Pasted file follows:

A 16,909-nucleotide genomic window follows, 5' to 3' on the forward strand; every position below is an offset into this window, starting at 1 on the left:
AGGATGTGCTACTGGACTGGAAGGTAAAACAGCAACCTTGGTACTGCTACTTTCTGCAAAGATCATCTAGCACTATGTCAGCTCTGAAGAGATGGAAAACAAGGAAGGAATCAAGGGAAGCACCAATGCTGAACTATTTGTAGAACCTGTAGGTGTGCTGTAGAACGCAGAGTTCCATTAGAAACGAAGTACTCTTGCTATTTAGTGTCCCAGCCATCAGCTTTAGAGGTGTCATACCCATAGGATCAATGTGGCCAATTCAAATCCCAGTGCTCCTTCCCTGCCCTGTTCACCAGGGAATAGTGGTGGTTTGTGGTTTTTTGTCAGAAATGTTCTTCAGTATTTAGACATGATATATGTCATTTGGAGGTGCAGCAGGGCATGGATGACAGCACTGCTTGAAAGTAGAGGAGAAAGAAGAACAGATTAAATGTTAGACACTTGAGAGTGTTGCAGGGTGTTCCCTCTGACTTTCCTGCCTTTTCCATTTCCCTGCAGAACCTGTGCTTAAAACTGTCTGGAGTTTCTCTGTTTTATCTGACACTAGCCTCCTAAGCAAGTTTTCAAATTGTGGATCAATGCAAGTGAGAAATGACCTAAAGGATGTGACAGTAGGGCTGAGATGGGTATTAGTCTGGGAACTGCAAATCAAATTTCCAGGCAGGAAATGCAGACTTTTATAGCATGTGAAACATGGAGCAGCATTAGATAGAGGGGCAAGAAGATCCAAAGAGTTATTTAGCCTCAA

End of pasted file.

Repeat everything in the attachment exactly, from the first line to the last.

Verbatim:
A 16,909-nucleotide genomic window follows, 5' to 3' on the forward strand; every position below is an offset into this window, starting at 1 on the left:
AGGATGTGCTACTGGACTGGAAGGTAAAACAGCAACCTTGGTACTGCTACTTTCTGCAAAGATCATCTAGCACTATGTCAGCTCTGAAGAGATGGAAAACAAGGAAGGAATCAAGGGAAGCACCAATGCTGAACTATTTGTAGAACCTGTAGGTGTGCTGTAGAACGCAGAGTTCCATTAGAAACGAAGTACTCTTGCTATTTAGTGTCCCAGCCATCAGCTTTAGAGGTGTCATACCCATAGGATCAATGTGGCCAATTCAAATCCCAGTGCTCCTTCCCTGCCCTGTTCACCAGGGAATAGTGGTGGTTTGTGGTTTTTTGTCAGAAATGTTCTTCAGTATTTAGACATGATATATGTCATTTGGAGGTGCAGCAGGGCATGGATGACAGCACTGCTTGAAAGTAGAGGAGAAAGAAGAACAGATTAAATGTTAGACACTTGAGAGTGTTGCAGGGTGTTCCCTCTGACTTTCCTGCCTTTTCCATTTCCCTGCAGAACCTGTGCTTAAAACTGTCTGGAGTTTCTCTGTTTTATCTGACACTAGCCTCCTAAGCAAGTTTTCAAATTGTGGATCAATGCAAGTGAGAAATGACCTAAAGGATGTGACAGTAGGGCTGAGATGGGTATTAGTCTGGGAACTGCAAATCAAATTTCCAGGCAGGAAATGCAGACTTTTATAGCATGTGAAACATGGAGCAGCATTAGATAGAGGGGCAAGAAGATCCAAAGAGTTATTTAGCCTCAA